In 1924, the International Olympic Committee decided that they couldn’t let Paavo Nurmi win everything in the Paris Games, so they scheduled the 1500m and 5000m final forty five minutes apart. Nurmi responded by changing his training: he added a third session of cross country running to his evenings. In a dress-rehearsal for the Olympics, Nurmi broke the world record for the 1500m, then forty five minutes later he broke the world record for the 5000m. In the Olympics themselves, Nurmi won gold in both events, running only a few seconds slower. He also won the cross country race, as did the Finnish team, and the 3000m team race, bringing Nurmi’s gold medal count to eight.

The Finnish Olympic Committee forbade Nurmi from competing in the 10000m in Paris— this allowed Nurmi’s countryman Ville Ritolla to win a gold medal of his own and set a world record. Nurmi, in response, ran an unofficial ten thousand meters on his own on a practice track at the same time as the event and unofficially finished thirty seconds before Ritolla. A month later, Nurmi ran an official ten thousand meters and officially retook the world record from Ritolla.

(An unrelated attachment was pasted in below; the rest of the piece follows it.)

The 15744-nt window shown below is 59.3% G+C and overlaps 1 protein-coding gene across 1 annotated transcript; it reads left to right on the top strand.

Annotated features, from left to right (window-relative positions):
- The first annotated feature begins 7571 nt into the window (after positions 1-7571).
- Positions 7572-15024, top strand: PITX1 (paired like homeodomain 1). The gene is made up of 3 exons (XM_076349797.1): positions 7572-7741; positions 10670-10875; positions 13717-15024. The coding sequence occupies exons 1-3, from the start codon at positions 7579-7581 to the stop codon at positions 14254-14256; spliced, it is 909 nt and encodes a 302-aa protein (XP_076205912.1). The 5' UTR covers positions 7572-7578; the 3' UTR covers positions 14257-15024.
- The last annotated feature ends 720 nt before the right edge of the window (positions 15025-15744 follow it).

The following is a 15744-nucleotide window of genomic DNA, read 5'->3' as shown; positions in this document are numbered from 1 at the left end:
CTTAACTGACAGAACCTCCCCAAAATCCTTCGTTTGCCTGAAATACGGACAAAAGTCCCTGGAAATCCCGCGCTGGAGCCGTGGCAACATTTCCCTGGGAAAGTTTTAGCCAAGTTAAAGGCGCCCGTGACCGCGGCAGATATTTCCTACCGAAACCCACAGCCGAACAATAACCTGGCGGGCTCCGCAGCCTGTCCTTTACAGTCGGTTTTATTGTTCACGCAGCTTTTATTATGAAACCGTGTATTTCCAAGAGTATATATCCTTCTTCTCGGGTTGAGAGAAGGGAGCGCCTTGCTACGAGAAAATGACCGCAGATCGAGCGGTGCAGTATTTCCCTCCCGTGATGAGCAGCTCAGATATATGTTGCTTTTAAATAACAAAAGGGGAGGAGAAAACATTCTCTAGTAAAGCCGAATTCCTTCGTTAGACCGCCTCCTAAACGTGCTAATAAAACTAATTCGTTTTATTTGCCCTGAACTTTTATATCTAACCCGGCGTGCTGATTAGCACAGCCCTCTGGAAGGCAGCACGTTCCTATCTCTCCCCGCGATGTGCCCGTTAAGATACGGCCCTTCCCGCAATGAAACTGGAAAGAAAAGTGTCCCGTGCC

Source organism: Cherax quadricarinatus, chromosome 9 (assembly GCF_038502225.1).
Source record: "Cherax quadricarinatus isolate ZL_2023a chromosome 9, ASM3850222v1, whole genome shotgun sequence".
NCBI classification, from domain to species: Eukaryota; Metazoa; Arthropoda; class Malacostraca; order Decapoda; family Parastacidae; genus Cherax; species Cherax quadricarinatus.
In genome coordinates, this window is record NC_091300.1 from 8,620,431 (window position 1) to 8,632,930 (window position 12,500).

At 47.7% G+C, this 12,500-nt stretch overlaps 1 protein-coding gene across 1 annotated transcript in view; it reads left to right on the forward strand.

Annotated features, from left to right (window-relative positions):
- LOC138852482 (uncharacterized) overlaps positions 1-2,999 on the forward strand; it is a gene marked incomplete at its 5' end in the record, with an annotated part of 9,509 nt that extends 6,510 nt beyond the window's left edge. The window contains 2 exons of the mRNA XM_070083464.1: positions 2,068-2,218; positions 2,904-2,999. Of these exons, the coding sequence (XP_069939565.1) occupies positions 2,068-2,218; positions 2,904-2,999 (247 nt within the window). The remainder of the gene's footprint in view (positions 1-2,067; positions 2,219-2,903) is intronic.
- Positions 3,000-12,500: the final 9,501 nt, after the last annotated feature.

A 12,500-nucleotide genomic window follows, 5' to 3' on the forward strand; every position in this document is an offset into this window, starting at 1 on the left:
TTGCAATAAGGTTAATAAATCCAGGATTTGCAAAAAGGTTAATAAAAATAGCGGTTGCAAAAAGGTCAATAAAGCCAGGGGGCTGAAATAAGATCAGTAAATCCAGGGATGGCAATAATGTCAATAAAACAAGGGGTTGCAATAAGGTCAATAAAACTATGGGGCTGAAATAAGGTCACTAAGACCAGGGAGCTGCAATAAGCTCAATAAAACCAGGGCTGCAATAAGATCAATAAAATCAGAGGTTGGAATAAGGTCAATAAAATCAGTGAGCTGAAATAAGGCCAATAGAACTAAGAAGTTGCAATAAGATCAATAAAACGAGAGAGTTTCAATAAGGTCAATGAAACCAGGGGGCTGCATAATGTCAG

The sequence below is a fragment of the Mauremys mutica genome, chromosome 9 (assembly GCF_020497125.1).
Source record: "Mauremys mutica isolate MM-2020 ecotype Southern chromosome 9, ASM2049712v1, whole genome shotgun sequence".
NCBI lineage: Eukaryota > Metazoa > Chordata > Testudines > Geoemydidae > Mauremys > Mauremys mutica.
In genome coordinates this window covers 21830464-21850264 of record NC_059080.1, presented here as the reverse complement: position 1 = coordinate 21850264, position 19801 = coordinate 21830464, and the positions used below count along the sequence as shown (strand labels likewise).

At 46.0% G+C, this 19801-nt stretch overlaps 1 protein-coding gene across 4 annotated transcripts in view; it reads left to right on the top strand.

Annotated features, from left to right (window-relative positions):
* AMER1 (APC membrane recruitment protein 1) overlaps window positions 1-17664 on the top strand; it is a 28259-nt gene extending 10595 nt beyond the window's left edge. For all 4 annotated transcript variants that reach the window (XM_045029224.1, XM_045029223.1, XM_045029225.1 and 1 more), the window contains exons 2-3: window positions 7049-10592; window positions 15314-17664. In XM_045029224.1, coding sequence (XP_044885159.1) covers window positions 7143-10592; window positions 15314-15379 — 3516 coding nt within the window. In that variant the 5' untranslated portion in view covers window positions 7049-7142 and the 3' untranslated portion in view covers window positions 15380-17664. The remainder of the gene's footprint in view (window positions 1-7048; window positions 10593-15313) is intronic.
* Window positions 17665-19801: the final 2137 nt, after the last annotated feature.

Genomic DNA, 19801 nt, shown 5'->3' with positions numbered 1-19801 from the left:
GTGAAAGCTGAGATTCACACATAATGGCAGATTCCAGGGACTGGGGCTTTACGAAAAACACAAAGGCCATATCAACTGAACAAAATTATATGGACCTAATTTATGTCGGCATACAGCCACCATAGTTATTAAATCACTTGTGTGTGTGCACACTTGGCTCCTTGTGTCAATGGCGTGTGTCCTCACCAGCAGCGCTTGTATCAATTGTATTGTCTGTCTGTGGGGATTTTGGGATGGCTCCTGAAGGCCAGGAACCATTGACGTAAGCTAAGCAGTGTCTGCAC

In 1925 Nurmi sailed to America and ran fifty five races over five months and won all but the last one, an 800m race in Yankee Stadium. In 1928 he beat Ritolla for a gold medal in the 10000m but lost to Ritolla for a silver medal in the 5000m. Suddenly vincible, Nurmi sought to change his training— he focused on longer distances, adding a 30km run to his weekly routine. He set world records for the fifteen kilometer, ten mile and one hour run all in the same race.